Herbicides Growth Regulators
Symptoms are mainly observed on young, growing leaves and are characterized by the folding, bending or twisting of leaf blades. Stems and petioles become twisted and curled. Blisters develop on the leaf surface, giving them the appearance of 'strapping' or 'witches hands'. Due to the leaf deformation, the leaf veins appear to run parallel rather than netted. Leaf color changes from yellow to white and brown. No damage occurs to mature plant parts such as old leaves or developed bolls.
Symptoms usually appear within days after the application of herbicides belonging to a group of phenoxyacetic acids or synthetic auxins (group I). Cotton plants are extremely sensitive to 2,4-D or dicamba, which are used to control broadleaf weed species. Unsuitable timing, selection of the wrong formulation or simply adverse weather conditions can result in described symptoms on the cotton plants. The contamination can also be caused from neighboring fields. Stressed plants are more susceptible. The distribution of symptoms depends on the dosage and can range from a few nodes to the whole plant if rates are particularly high. It is important to understand that herbicides can damage crops even in small dosages.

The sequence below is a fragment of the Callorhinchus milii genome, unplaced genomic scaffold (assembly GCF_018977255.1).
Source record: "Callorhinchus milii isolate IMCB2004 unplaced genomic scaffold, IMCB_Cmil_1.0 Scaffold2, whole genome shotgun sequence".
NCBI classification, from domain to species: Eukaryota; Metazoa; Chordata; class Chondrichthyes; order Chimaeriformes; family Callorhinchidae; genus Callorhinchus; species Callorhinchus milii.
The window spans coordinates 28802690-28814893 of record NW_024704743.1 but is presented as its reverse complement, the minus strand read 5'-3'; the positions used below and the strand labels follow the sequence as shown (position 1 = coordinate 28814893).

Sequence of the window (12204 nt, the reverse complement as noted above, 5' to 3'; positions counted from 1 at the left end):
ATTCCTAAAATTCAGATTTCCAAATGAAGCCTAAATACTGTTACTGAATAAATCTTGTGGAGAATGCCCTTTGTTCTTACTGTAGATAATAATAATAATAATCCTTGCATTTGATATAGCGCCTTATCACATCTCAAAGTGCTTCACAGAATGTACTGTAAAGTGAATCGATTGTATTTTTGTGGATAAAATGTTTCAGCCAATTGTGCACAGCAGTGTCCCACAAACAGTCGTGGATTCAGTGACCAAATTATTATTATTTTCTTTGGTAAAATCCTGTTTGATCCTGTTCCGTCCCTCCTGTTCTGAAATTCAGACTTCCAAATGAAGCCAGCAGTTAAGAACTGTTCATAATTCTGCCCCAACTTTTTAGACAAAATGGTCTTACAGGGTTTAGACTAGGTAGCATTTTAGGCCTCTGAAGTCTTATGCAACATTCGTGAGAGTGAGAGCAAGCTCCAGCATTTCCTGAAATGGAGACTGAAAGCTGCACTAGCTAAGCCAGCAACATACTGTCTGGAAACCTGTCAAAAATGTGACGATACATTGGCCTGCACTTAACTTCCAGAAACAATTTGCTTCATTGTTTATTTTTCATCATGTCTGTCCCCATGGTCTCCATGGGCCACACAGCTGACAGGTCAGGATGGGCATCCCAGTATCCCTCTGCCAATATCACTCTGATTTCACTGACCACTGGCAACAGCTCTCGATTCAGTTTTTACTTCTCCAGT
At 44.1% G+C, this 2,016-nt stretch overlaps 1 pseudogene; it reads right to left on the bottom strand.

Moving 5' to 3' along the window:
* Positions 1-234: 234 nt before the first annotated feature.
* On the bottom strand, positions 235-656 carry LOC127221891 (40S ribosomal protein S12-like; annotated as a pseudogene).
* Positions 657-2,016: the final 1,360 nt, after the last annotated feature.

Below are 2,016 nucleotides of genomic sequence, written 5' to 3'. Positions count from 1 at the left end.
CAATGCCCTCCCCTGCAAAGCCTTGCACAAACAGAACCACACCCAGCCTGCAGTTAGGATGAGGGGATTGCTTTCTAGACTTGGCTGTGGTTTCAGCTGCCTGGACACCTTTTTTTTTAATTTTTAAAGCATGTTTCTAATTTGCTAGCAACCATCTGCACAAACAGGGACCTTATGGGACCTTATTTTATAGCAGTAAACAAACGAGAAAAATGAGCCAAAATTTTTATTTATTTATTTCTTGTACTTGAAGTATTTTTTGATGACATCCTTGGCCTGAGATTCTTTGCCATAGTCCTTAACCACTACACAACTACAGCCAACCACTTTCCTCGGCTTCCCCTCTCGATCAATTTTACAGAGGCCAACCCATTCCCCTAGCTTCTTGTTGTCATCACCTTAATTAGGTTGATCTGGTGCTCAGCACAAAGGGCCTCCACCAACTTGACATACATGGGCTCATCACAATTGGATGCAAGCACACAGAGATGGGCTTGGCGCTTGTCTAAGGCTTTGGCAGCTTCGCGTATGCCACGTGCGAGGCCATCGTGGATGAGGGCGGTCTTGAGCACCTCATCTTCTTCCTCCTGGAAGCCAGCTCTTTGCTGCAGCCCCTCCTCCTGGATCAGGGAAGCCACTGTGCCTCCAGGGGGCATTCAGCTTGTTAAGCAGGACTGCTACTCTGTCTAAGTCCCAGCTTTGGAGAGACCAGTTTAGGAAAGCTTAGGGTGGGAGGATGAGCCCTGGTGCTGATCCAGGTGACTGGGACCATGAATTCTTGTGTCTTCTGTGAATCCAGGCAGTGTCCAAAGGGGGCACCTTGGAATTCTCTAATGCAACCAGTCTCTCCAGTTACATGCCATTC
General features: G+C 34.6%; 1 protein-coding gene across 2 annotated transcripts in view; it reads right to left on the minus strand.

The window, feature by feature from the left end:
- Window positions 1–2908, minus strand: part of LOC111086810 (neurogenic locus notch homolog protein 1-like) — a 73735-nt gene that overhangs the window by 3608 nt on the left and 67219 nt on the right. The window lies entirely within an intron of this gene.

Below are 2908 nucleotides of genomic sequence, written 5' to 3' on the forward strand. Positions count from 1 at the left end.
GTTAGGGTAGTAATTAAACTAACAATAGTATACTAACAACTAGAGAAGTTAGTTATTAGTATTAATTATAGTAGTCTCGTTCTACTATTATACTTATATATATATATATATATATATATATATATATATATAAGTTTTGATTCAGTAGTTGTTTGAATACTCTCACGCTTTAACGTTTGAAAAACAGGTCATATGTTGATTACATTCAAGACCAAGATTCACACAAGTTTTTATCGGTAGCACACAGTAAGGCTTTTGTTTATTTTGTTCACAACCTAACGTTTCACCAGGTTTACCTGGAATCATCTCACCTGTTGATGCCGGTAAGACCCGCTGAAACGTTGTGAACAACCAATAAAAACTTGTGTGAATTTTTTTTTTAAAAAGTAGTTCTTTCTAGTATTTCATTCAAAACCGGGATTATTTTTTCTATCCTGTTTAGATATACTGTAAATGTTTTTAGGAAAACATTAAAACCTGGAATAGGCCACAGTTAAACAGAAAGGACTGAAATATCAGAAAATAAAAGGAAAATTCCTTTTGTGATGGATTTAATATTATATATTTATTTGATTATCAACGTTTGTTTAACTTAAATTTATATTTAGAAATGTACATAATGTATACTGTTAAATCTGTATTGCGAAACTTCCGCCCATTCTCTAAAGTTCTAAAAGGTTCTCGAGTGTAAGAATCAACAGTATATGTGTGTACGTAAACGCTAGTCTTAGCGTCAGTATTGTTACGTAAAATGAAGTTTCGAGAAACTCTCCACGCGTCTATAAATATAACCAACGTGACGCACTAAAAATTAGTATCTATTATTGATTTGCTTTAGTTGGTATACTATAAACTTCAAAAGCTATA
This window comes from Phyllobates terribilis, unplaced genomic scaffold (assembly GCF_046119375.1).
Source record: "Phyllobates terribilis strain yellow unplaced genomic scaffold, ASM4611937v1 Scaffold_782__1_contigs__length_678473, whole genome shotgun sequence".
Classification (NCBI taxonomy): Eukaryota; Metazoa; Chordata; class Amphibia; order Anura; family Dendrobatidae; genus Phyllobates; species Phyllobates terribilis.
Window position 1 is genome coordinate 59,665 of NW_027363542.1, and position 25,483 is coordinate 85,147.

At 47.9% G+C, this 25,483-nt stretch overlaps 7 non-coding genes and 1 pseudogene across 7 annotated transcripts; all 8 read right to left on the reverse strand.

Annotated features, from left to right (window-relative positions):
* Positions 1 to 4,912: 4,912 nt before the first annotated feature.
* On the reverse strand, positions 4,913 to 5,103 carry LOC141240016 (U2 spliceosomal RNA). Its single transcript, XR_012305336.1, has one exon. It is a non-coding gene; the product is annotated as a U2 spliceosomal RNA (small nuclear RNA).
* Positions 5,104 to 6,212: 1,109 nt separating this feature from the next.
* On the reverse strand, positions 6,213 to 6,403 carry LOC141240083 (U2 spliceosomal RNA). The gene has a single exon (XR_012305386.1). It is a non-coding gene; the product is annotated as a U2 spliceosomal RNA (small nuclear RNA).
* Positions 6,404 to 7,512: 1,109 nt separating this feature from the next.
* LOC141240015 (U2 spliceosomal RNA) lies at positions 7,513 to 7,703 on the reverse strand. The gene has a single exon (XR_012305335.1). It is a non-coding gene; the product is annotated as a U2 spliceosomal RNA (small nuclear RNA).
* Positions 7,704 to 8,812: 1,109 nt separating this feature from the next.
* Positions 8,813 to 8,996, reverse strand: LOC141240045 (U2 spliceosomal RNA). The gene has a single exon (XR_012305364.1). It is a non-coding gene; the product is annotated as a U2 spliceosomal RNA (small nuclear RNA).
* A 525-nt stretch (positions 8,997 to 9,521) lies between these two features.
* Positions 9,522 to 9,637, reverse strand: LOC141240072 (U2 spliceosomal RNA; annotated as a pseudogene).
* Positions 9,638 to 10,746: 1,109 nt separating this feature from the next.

There is no biological treatment available for this condition. Prevention and good farming practices are the keys to avoid that the harm happens in the first place. In the case of suspected overdosage, it could help to wash or rinse plants thoroughly.
Always consider an integrated approach with preventive measures and biological treatments, if available. Prevention and good farming practices are the keys to avoid that the harm happens in the first place. Before planning a herbicide spray, be sure that you know the type of weed you are dealing with (basically broadleaf weeds vs grasses) and select the best method. Carefully select the herbicide and follow dosage instructions as indicated on the label.